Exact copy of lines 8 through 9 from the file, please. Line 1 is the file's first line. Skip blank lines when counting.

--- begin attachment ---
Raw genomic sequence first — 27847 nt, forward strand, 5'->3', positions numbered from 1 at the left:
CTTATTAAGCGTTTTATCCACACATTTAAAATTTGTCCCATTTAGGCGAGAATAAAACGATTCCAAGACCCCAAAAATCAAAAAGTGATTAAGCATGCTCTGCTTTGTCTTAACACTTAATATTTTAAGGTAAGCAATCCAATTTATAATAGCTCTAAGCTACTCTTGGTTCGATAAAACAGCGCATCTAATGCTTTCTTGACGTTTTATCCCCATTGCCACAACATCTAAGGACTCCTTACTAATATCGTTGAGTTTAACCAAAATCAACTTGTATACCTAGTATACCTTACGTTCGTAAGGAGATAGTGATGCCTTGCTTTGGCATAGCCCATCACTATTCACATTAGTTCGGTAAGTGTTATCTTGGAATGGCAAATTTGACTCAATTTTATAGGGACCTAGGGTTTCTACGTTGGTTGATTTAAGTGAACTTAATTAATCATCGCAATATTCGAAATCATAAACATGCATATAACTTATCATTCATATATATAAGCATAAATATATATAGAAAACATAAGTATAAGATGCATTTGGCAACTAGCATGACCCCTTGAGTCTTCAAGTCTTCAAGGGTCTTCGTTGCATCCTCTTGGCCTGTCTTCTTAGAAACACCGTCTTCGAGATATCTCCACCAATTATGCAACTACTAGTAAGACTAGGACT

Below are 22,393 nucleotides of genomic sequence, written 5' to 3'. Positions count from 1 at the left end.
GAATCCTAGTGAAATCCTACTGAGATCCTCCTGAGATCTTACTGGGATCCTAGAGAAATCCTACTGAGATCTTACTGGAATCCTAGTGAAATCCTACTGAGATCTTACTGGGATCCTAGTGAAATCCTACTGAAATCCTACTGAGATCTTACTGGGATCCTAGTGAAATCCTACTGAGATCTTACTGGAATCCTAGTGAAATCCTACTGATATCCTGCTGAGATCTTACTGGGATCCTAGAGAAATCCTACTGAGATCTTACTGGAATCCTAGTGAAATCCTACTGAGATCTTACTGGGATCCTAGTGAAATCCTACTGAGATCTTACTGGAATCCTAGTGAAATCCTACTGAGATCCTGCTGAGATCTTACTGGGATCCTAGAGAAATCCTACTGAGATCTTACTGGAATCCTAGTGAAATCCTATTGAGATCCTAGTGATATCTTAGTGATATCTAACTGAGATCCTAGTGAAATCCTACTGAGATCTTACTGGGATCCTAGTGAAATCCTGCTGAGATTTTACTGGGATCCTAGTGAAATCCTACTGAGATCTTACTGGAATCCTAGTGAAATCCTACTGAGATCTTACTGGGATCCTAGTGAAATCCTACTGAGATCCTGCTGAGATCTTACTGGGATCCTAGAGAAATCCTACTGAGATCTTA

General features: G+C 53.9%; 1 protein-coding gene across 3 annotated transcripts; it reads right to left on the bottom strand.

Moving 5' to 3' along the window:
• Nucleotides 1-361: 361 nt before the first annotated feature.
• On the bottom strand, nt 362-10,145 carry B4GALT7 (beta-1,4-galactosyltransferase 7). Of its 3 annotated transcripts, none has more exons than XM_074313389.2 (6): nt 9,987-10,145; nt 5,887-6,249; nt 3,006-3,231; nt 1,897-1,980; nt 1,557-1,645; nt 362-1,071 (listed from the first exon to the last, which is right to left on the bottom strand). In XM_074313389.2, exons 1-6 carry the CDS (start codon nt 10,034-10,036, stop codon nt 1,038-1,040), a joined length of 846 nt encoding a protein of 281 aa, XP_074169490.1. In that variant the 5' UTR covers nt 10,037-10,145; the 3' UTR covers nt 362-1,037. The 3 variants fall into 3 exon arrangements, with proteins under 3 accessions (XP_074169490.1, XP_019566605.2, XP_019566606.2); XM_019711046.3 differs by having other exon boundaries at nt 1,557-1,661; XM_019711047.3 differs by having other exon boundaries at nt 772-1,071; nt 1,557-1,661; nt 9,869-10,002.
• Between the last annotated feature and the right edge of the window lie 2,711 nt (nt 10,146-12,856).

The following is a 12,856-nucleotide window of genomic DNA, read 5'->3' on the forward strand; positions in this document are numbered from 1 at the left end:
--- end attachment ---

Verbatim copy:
• On the bottom strand, nt 362-10,145 carry B4GALT7 (beta-1,4-galactosyltransferase 7). Of its 3 annotated transcripts, none has more exons than XM_074313389.2 (6): nt 9,987-10,145; nt 5,887-6,249; nt 3,006-3,231; nt 1,897-1,980; nt 1,557-1,645; nt 362-1,071 (listed from the first exon to the last, which is right to left on the bottom strand). In XM_074313389.2, exons 1-6 carry the CDS (start codon nt 10,034-10,036, stop codon nt 1,038-1,040), a joined length of 846 nt encoding a protein of 281 aa, XP_074169490.1. In that variant the 5' UTR covers nt 10,037-10,145; the 3' UTR covers nt 362-1,037. The 3 variants fall into 3 exon arrangements, with proteins under 3 accessions (XP_074169490.1, XP_019566605.2, XP_019566606.2); XM_019711046.3 differs by having other exon boundaries at nt 1,557-1,661; XM_019711047.3 differs by having other exon boundaries at nt 772-1,071; nt 1,557-1,661; nt 9,869-10,002.
• Between the last annotated feature and the right edge of the window lie 2,711 nt (nt 10,146-12,856).